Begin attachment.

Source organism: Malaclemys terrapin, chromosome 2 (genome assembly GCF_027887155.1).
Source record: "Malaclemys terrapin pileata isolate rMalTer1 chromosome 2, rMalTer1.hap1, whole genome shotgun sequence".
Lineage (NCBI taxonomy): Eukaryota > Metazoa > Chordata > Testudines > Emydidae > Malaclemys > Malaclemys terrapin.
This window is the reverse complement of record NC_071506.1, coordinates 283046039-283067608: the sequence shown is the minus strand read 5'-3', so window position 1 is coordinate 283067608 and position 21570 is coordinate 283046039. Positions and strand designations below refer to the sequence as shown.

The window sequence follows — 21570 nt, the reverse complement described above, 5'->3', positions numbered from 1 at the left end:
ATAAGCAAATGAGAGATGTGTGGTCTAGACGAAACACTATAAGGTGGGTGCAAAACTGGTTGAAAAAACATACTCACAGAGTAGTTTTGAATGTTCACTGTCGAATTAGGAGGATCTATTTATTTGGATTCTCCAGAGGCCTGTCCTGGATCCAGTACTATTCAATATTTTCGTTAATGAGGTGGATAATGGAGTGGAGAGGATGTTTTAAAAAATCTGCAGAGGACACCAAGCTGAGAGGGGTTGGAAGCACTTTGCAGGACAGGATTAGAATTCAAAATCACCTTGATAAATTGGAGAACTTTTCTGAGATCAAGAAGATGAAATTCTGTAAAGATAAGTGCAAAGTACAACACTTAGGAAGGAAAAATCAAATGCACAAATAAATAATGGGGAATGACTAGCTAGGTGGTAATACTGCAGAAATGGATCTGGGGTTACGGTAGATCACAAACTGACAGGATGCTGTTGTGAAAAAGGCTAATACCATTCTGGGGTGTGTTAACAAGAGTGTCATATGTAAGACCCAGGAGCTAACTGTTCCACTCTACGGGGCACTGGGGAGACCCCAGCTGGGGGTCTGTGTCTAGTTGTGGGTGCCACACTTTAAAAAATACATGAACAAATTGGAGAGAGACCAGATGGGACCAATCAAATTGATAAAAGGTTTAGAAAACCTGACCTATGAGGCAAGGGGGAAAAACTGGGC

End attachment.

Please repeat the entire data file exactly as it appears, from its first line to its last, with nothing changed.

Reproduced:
Source organism: Malaclemys terrapin, chromosome 2 (genome assembly GCF_027887155.1).
Source record: "Malaclemys terrapin pileata isolate rMalTer1 chromosome 2, rMalTer1.hap1, whole genome shotgun sequence".
Lineage (NCBI taxonomy): Eukaryota > Metazoa > Chordata > Testudines > Emydidae > Malaclemys > Malaclemys terrapin.
This window is the reverse complement of record NC_071506.1, coordinates 283046039-283067608: the sequence shown is the minus strand read 5'-3', so window position 1 is coordinate 283067608 and position 21570 is coordinate 283046039. Positions and strand designations below refer to the sequence as shown.

The window sequence follows — 21570 nt, the reverse complement described above, 5'->3', positions numbered from 1 at the left end:
ATAAGCAAATGAGAGATGTGTGGTCTAGACGAAACACTATAAGGTGGGTGCAAAACTGGTTGAAAAAACATACTCACAGAGTAGTTTTGAATGTTCACTGTCGAATTAGGAGGATCTATTTATTTGGATTCTCCAGAGGCCTGTCCTGGATCCAGTACTATTCAATATTTTCGTTAATGAGGTGGATAATGGAGTGGAGAGGATGTTTTAAAAAATCTGCAGAGGACACCAAGCTGAGAGGGGTTGGAAGCACTTTGCAGGACAGGATTAGAATTCAAAATCACCTTGATAAATTGGAGAACTTTTCTGAGATCAAGAAGATGAAATTCTGTAAAGATAAGTGCAAAGTACAACACTTAGGAAGGAAAAATCAAATGCACAAATAAATAATGGGGAATGACTAGCTAGGTGGTAATACTGCAGAAATGGATCTGGGGTTACGGTAGATCACAAACTGACAGGATGCTGTTGTGAAAAAGGCTAATACCATTCTGGGGTGTGTTAACAAGAGTGTCATATGTAAGACCCAGGAGCTAACTGTTCCACTCTACGGGGCACTGGGGAGACCCCAGCTGGGGGTCTGTGTCTAGTTGTGGGTGCCACACTTTAAAAAATACATGAACAAATTGGAGAGAGACCAGATGGGACCAATCAAATTGATAAAAGGTTTAGAAAACCTGACCTATGAGGCAAGGGGGAAAAACTGGGC